In this Friday, Sept. 18, 2015 photo, Juan Carlos injects heroin into his arm after receiving a kit with clean syringes from social workers from the Cambie program in Dosquebradas, Colombia. Social workers of the program supported by the Open Society Foundation and government agencies tour the streets of the town every night in search of heroin addicts to swap out their used syringes so they donât end passing from arm to arm, increasing the risk of transmitting HIV or hepatitis. (AP Photo/Fernando Vergara)
In this Friday, Sept. 18, 2015 photo, a drug addict prepares shoot up heroin after receiving a kit including a spoon, a rubber tube, cotton, sterilized water and clean syringes distributed by a program sponsored by the Open Society Foundation and government agencies in Dosquebradas, Colombia. (AP Photo/Fernando Vergara)
In this Friday, Sept. 18, 2015 photo, a heroin addict disposes of used syringes before receiving a kit with a new ones in Dosquebradas, Colombia. Faced with a dramatic rise in drug consumption, Colombiaâs Health Ministry hopes to replicate the needle exchange program in other cities such as Bogota and Medellin. (AP Photo/Fernando Vergara)
In this Friday, Sept. 18, 2015 photo, Maria Isabel Velazquez, a social worker from the Cambie program, sits at the back of the vehicle she drives around every night looking for heroin addicts in Dosquebradas, Colombia. The group, comprised of recovering addicts, also tests illicit drugs for their purity so junkies can see what dangerous adulterants theyâre consuming. (AP Photo/Fernando Vergara)
In this Friday, Sept. 18, 2015 photo, Juan Carlos prepares to shoot up with heroin after receiving a kit with clean syringes from social workers the Cambie program in Dosquebradas, Colombia. Colombia is one of only two heroin producers in the Western Hemisphere and drug consumption in the country is rising fast. (AP Photo/Fernando Vergara)
In this Friday, Sept. 18, 2015 photo, used syringes sit in a bin after being disposed by heroin addicts in exchange for a kit containing new ones in Dosquebradas, Colombia. Here, programs for users have received scant support compared to the billions of dollars spent pursuing powerful drug cartels. (AP Photo/Fernando Vergara)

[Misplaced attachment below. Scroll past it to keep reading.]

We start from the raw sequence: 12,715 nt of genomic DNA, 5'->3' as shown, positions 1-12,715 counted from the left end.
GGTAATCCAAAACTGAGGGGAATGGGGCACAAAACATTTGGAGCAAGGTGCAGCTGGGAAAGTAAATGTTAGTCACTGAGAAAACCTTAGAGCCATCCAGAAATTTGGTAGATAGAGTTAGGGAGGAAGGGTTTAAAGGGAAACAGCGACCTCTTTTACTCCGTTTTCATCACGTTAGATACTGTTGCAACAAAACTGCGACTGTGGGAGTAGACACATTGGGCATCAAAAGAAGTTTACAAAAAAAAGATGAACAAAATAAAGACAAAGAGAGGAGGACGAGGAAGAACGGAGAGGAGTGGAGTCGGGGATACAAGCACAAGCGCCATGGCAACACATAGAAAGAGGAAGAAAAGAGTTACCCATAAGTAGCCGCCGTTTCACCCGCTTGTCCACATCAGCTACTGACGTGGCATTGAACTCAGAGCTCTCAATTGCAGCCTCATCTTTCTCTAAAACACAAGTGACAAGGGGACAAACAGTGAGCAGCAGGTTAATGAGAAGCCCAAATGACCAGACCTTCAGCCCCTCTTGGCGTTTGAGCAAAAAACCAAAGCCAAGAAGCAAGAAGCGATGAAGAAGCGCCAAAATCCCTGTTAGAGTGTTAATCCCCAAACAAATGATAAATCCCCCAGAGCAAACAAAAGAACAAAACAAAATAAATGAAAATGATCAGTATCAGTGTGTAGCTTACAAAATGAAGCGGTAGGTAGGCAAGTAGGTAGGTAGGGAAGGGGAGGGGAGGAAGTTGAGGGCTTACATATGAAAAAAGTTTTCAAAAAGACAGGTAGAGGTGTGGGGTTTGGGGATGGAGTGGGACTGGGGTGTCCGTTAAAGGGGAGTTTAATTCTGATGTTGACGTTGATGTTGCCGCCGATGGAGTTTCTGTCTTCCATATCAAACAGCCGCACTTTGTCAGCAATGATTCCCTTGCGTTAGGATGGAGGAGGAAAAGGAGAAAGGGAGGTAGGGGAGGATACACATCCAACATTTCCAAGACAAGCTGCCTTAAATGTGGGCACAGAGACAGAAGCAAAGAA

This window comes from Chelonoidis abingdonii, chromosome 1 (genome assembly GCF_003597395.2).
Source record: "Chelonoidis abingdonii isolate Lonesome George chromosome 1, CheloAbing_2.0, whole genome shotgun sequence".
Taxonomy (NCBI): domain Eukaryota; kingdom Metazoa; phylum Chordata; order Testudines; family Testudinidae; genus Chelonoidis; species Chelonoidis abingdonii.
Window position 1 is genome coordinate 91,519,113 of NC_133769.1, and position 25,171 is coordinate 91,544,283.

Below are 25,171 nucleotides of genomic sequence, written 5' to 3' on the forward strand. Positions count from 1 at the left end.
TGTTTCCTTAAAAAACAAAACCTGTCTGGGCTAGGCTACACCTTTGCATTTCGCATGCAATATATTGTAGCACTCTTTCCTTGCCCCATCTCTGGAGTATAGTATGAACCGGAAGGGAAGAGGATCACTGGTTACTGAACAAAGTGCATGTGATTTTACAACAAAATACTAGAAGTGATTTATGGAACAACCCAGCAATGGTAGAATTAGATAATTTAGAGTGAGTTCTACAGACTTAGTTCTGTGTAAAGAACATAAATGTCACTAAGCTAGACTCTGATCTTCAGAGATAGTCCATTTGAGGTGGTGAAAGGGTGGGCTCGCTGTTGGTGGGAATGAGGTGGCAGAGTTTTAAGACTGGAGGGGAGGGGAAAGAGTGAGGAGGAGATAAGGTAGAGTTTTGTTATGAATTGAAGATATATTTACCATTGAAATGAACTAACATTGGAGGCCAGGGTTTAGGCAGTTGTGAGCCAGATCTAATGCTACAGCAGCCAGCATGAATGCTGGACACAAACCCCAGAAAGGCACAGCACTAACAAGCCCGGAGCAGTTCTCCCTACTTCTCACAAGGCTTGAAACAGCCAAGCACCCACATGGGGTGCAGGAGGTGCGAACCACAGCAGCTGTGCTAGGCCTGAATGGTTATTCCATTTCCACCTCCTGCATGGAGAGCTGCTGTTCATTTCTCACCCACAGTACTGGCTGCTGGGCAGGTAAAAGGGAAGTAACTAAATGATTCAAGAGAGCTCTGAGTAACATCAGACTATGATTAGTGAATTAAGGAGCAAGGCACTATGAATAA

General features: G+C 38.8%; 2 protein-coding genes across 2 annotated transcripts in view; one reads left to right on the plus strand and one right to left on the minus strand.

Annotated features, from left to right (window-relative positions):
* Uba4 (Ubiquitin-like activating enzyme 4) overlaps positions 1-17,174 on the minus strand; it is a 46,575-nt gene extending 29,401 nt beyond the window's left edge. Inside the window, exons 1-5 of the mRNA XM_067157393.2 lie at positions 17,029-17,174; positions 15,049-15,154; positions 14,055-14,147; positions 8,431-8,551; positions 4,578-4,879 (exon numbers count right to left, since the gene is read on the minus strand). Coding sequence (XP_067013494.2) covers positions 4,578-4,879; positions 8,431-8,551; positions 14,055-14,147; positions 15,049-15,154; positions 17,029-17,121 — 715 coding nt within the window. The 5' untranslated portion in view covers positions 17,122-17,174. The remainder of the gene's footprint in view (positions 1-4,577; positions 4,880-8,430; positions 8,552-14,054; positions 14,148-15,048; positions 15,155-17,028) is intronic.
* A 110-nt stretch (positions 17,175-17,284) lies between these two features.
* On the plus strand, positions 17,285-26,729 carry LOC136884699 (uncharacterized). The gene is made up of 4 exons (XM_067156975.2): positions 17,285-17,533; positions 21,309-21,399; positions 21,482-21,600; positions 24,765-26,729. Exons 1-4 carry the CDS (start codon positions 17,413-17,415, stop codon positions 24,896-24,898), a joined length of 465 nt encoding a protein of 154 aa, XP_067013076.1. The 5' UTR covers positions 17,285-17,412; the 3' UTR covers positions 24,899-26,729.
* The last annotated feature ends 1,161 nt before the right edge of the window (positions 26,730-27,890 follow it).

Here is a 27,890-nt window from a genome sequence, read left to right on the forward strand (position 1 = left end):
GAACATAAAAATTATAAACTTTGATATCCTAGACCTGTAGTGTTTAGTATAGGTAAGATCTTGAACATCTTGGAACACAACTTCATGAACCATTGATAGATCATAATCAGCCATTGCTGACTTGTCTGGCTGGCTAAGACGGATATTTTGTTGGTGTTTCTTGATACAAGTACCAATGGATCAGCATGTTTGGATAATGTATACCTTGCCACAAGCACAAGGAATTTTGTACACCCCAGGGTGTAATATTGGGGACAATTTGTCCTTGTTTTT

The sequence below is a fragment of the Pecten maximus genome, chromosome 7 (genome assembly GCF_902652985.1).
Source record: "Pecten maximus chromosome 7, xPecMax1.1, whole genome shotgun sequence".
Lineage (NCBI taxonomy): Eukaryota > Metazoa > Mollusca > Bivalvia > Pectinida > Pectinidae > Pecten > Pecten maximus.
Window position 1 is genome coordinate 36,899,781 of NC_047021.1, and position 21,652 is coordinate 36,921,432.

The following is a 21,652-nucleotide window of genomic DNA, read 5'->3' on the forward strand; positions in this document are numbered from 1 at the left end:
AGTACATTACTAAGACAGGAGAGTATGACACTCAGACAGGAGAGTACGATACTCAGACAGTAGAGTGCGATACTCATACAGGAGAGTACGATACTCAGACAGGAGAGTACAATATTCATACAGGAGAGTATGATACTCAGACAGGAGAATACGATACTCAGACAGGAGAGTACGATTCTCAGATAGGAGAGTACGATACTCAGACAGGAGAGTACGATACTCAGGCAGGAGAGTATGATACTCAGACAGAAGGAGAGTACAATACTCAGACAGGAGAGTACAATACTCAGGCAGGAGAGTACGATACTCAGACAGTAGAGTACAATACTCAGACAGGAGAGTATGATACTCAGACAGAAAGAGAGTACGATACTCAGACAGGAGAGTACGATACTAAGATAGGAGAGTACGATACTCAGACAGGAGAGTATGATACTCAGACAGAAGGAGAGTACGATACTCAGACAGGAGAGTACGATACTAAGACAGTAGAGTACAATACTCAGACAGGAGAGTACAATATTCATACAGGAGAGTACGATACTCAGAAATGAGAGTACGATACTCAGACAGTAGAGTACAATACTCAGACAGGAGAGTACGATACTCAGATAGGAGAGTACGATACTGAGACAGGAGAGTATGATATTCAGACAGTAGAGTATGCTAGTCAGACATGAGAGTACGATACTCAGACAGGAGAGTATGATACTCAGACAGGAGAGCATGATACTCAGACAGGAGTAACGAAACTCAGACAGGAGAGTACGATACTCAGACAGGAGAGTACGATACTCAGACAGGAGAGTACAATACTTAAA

In this Friday, Sept. 18, 2015 photo, Wilson Pineda, 39, prepares to shoot up heroin after receiving a kit with a rubber tube and clean syringes from social workers in Dosquebradas, Colombia. Pineda said heâs been shooting up heroin for the past three years and that he periodically swaps used syringes for clean ones distributed for free by social workers. (AP Photo/Fernando Vergara)
In this Friday, Sept. 18, 2015 photo, drug addicts claim kits containing clean syringes from social workers from the Cambie program in Dosquebradas, Colombia. Every night workers of the program sponsored by the Open Society Foundation and government agencies drive around areas of the town were drug addicts regularly meet to hand out the kits in exchange for used syringes. (AP Photo/Fernando Vergara)
In this Friday, Sept. 18, 2015 photo, drug addicts receive kits including a rubber tube and new syringes in Dosquebradas, Colombia. The 18-month-old pilot program, supported by philanthropist George Sorosâ Open Society Foundation has attracted attention in a country long identified with the war on drugs. (AP Photo/Fernando Vergara)
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Dr. Walden did not want to talk, but his employer, St. Louis University Medical Center gave the following response.

"The health and well-being of our patients is always our highest priority, and our physicians are deeply committed to providing compassionate, quality care. We are very disappointed in the verdict in this case, and we will pursue all avenues for review of the decision." Nancy Solomon, Communications Director.